Boston's Housing Authority receives funding from HUD to revamp neighborhoods

As a homebuyer looking into real estate in Boston, it can be difficult for you to find a house worth investing in from the state. While the Hub is a fantastic place to live - a metro area with world renowned education systems - inventory levels are down, and multiple families battle to place the highest bid on a for-sale home.

There are approximately 21,144 single-family and condo homes listed for sale in the Greater Boston area, according to The Department of Numbers. The median asking price of these properties is $329,900, and the inventory of homes for sale has declined by 22.6 percent year-over-year.

Unfortunately, many prospective homebuyers in the Greater Boston area cite low inventory levels as one of the main reasons they remain on the sidelines and not active participants in the marketplace. It seems that until the Hub makes strides in developing new residential units across the city, buyers and renters will remain stagnant in their efforts to revitalize the Boston housing market.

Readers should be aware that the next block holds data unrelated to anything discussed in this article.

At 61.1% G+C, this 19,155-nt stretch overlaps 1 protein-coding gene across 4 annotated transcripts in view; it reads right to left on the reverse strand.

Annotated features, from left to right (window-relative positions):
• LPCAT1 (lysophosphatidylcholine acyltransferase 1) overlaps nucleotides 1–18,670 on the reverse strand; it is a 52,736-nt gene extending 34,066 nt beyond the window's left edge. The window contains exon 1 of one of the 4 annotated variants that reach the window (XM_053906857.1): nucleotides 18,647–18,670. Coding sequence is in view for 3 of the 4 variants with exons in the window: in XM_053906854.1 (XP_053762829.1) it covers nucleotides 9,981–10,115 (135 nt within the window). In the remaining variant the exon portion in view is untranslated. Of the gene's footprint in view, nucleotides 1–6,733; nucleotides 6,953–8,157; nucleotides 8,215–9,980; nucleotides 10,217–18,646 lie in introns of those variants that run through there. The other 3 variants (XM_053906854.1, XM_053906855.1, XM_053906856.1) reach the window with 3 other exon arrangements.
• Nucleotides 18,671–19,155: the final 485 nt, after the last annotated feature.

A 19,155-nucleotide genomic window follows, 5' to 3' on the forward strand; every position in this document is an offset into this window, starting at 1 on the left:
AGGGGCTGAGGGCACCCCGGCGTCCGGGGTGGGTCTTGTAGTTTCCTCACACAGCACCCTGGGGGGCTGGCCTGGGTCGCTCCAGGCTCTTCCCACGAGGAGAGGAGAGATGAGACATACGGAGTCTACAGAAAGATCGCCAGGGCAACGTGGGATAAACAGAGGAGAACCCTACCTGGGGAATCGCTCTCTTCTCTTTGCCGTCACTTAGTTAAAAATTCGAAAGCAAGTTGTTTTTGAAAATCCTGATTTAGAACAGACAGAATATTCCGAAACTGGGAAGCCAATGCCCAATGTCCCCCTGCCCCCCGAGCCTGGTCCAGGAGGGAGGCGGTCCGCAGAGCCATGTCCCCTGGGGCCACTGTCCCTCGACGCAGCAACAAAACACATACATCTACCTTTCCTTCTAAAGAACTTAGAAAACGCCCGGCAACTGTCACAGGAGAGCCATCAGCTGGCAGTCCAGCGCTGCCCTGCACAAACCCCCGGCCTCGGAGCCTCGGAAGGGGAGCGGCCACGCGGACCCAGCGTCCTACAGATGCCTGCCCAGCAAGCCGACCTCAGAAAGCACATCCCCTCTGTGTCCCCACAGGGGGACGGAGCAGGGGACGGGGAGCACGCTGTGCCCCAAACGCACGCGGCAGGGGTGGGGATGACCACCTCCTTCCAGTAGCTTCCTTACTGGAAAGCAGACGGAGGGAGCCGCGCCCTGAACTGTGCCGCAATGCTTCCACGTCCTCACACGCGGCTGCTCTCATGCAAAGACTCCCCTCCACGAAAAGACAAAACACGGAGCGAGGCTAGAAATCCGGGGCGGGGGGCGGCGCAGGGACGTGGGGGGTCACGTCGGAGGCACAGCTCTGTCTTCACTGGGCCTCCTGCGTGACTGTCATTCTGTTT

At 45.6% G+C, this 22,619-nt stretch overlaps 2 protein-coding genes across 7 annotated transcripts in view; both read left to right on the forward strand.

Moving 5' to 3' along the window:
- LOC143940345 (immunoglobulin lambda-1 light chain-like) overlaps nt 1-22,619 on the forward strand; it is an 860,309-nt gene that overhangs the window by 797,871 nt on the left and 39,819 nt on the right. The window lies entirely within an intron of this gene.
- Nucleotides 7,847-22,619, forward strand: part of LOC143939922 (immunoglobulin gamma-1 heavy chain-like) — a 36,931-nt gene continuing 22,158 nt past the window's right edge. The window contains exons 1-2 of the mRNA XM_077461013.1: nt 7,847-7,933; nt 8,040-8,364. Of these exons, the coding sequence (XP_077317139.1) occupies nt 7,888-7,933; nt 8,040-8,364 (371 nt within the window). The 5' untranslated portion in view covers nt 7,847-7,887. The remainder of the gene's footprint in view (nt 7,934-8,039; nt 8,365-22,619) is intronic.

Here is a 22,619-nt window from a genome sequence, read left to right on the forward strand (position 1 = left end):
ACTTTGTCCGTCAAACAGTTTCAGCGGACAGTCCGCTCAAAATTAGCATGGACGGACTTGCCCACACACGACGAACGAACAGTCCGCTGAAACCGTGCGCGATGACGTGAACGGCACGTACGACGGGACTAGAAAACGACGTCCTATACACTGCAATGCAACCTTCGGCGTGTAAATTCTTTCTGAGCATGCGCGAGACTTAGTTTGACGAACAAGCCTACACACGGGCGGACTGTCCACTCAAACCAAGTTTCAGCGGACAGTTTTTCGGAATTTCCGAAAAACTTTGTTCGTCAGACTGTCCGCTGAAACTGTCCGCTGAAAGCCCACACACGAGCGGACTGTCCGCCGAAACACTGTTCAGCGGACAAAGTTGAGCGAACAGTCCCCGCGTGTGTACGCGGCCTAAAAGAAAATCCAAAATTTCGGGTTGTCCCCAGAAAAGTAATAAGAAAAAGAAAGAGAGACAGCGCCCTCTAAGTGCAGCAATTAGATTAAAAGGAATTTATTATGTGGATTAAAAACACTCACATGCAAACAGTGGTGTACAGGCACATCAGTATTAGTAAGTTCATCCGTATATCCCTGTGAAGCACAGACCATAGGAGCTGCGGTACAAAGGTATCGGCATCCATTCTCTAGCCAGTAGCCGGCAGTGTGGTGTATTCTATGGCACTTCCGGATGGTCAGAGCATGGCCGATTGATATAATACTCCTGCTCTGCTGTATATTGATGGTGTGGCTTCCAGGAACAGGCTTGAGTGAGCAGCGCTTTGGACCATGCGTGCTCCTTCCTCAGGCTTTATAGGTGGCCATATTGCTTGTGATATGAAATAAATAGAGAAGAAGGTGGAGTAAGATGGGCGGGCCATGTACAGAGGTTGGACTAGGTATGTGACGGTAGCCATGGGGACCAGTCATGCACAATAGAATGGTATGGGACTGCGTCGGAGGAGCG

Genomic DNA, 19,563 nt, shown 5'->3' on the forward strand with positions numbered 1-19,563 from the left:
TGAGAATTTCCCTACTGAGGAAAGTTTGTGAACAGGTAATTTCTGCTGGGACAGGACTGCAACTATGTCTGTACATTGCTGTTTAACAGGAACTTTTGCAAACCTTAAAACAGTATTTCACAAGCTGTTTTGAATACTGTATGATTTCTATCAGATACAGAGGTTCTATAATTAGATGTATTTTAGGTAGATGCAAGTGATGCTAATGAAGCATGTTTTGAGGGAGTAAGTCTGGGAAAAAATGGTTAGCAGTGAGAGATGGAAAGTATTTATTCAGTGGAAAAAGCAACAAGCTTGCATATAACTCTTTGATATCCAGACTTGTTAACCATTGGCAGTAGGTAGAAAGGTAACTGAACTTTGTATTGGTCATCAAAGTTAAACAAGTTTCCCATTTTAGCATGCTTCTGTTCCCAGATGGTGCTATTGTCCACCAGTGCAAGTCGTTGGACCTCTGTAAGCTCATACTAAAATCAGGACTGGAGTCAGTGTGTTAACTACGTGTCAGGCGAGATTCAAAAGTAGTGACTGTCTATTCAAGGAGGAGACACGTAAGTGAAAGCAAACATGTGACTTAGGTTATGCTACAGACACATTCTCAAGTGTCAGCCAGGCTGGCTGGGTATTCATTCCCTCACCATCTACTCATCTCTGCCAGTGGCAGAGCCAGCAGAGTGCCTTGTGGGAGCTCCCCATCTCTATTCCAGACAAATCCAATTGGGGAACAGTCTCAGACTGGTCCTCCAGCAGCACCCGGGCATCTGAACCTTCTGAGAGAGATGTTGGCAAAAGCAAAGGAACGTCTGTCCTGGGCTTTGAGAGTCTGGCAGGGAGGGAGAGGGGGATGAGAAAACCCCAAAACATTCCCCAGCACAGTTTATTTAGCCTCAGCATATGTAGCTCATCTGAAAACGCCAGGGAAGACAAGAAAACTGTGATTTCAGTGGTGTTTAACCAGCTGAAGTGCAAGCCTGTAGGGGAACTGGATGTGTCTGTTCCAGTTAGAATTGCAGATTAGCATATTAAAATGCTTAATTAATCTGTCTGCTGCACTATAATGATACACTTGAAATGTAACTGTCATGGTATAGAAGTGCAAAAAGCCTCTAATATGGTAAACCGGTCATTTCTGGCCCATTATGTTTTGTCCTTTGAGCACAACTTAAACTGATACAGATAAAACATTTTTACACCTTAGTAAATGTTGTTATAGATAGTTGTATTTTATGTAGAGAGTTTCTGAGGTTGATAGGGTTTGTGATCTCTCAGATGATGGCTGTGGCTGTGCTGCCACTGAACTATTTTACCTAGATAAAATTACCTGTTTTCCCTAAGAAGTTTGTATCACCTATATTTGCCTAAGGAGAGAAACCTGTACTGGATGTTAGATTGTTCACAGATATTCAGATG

Fortunately, the United States Department of Housing and Urban Development (HUD) recently awarded the Boston Housing Authority additional funding to spur new housing and neighborhood transformation projects. Boston's housing agency was one of 17 nationwide that received extra funds from the U.S. government, according to Banker and Tradesman.

The city received $300,000 in Choice Neighborhoods Planning Grants. Overall, HUD awarded $4.95 million to give communities the resources they need to develop action plans to bring new housing options into existence. The HUD funds are meant to achieve three things - transform distressed public and assisted housing into energy efficient, mixed-income housing units, support positive outcomes for families who live near these new developments and transform poverty-stricken neighborhoods into viable communities.

The city of Boston may be able to bring new life to struggling neighborhoods and turn them into places the average American would want to live. Using funds from HUD, Boston can build new residential units that attract buyers and bolster the housing market even further. For those people who have remained on the sidelines and evaded the urge to outbid other buyers in the area, new properties are on their way, and the local real estate market will only grow stronger. To prepare for an improving housing market, buyers should organize their finances today, and make sure they're prepared to invest when the time is right.